King Arthur’s side-kick Patsy was played by Robb Sapp. Sapp did a great job at his main role of clapping two coconuts together for Arthur’s horse. He exemplified his role by running around constantly, fetching things for Arthur and getting things on and off the stage, like their campfire. Sapp created his character with a stooped posture from carrying so much for Arthur and eyes on the ground, giving him that lowly underling appearance. His voice shone in his song “Always Look on the Bright Side of Life”, being appropriately upbeat and heartening.
John Scherer juggled the roles of Sir Robin, Guard 1, and Brother Maynard. He entered the show as Guard 1, with a distinct voice for that character as he argued with Arthur. He really entertained as Sir Robin in the song “You Won’t Succeed on Broadway”. Scherer threw himself into that song, with his voice, expressions, and posture communicating his point to Arthur. And though Brother Maynard wasn’t on stage long, Scherer really used his face to enhance his character’s holiness. He would modulate his face and expression as he read from his holy book to add more to his role.
James Chandler played the part of the flatulent Sir Bedevere, along with many other roles including the Mayor, Dennis’s mother and Concorde. Each of the characters were distinct in the way that he portrayed them, adding a fun element to his part. I especially enjoyed his comedic timing as the Mayor and also the philosophical approach he portrayed as Dennis’s mother.
The ensemble for the show did a fabulous job throughout. They enhanced the reality of each scene by being constantly energetic and playing different roles. They had to alternate from Finish fish slappers to English peasants to French peasants to residents of Camelot and a slew of other parts, though every time they were on stage they were always in character. I watched their faces and saw that they always focused where it was appropriate for them to focus. Maybe that was on each other, maybe it was on whoever was speaking, but their attention never wandered. Their dancing was also incredible, as they were always on time, in sync, and energetic. They really helped to elevate the show to a spectacular performance.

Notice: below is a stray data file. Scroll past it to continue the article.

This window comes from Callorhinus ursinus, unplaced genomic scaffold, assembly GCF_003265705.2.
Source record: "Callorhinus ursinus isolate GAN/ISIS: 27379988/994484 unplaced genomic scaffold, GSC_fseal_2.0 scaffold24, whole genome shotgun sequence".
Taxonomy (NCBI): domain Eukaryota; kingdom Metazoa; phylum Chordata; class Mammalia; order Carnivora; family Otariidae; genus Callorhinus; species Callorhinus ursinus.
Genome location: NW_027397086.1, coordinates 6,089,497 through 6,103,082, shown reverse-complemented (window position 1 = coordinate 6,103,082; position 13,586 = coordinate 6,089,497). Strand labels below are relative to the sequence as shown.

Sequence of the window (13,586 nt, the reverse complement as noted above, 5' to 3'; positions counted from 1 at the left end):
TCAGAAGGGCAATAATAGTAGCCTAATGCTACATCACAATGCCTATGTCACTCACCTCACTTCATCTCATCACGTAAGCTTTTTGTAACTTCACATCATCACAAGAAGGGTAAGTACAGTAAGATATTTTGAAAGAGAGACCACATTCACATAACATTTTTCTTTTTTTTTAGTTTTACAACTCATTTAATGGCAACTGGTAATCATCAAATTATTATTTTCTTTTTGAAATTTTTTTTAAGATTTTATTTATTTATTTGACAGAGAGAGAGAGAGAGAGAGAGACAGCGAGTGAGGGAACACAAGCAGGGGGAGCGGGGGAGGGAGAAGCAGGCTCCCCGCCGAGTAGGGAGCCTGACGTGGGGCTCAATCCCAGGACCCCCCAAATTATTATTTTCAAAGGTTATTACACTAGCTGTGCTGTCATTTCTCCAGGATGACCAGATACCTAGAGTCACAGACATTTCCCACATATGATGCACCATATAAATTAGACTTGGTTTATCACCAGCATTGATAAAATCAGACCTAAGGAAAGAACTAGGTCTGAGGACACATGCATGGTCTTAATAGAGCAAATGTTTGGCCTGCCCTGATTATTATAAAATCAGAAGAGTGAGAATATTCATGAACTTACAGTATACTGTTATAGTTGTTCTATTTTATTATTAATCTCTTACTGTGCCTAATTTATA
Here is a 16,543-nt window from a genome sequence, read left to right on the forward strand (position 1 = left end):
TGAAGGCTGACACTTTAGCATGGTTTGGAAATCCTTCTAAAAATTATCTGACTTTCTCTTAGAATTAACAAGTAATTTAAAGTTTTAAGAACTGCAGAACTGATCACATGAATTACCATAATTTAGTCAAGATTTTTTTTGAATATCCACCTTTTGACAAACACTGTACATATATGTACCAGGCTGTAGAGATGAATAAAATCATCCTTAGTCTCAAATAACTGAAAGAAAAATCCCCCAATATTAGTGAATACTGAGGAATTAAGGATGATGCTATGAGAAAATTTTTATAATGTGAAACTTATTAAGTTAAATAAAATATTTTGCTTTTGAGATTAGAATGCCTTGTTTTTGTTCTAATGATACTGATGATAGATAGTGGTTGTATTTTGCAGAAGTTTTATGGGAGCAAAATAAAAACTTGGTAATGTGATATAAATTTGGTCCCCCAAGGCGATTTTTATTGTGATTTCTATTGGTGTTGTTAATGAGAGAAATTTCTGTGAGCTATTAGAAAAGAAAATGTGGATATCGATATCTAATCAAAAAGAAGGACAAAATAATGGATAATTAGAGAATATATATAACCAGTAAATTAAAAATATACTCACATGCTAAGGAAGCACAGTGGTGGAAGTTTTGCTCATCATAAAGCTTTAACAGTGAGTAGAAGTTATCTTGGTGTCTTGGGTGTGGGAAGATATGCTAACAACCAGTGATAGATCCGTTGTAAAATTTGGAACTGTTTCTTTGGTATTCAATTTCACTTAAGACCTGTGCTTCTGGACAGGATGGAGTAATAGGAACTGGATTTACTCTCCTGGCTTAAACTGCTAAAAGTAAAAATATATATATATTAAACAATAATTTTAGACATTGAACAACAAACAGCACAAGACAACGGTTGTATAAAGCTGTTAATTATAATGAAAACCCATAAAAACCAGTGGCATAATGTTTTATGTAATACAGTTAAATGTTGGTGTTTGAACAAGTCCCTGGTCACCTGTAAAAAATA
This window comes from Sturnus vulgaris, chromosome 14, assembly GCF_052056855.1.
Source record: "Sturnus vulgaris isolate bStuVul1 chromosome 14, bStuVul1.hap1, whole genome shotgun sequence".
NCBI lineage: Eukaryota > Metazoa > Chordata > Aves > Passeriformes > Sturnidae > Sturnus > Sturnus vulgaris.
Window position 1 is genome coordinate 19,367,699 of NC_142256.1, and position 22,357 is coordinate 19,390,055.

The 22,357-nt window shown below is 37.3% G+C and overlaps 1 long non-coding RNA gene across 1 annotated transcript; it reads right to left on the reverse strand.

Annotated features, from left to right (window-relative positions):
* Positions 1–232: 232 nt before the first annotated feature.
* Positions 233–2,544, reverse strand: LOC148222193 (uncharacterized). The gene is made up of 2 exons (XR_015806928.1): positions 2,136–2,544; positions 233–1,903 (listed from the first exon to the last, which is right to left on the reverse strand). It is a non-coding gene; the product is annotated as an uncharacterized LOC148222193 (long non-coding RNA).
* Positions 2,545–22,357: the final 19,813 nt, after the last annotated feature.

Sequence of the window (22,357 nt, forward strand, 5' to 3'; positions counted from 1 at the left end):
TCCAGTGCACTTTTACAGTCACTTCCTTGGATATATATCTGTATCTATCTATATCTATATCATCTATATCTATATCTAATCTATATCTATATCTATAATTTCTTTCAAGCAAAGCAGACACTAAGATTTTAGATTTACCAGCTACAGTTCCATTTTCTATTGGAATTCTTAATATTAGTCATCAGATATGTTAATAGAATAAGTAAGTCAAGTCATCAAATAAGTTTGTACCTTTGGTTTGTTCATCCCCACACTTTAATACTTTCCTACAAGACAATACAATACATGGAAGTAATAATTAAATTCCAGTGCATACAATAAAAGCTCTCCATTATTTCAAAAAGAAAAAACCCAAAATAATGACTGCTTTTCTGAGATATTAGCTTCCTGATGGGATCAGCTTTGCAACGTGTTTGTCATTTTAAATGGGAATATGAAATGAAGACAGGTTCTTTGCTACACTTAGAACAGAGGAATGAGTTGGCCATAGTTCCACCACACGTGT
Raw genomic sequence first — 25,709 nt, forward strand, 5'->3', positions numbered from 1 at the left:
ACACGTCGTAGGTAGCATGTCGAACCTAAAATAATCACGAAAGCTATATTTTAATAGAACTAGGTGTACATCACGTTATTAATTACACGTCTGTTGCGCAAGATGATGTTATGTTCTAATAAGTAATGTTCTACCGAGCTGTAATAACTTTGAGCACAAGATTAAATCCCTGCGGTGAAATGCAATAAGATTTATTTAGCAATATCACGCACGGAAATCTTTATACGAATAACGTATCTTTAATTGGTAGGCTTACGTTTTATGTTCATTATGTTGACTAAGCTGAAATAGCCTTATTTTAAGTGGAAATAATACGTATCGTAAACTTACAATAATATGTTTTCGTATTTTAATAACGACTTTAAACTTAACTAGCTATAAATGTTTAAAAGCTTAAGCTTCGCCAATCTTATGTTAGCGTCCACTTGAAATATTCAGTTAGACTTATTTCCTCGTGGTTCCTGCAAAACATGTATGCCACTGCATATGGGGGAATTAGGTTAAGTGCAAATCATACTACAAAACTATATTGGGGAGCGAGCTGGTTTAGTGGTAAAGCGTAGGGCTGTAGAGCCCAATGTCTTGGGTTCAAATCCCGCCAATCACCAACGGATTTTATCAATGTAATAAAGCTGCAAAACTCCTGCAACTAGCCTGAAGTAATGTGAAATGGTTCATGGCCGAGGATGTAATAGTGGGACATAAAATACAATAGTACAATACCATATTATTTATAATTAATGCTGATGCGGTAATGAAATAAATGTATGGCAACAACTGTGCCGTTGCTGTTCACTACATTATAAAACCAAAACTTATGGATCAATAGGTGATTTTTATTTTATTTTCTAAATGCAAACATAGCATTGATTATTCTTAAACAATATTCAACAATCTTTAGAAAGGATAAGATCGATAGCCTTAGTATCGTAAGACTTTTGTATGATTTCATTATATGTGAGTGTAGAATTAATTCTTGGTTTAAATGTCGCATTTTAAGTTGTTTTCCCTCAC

I highly recommend this show for an evening of hilarious British comedy. It stays true to the spirit of Monty Python while showcasing the skills of the spectacular cast. Don’t hesitate to buy your tickets now.
Monty Python’s Spamalot
3101 West Lancaster Ave
Fort Worth, TX 76107
Performances run through June 12th.
Performance dates and times are as follows: Sunday June 5 at 2:00pm, Tuesday June 7th through Thursday June 9th at 7:30pm, Friday June 10th at 8:00pm, Saturday June 11th at 2:00pm and 8:00pm, and Sunday June 12th at 2:00pm.
TICKET PRICES for Monty Python’s Spamalot range between $41 and $76
For information and to purchase tickets, go to www.casamanana.org or call Ticketmaster at 800-745-3000. Tickets are also available at the Casa Mañana Theatre box Office.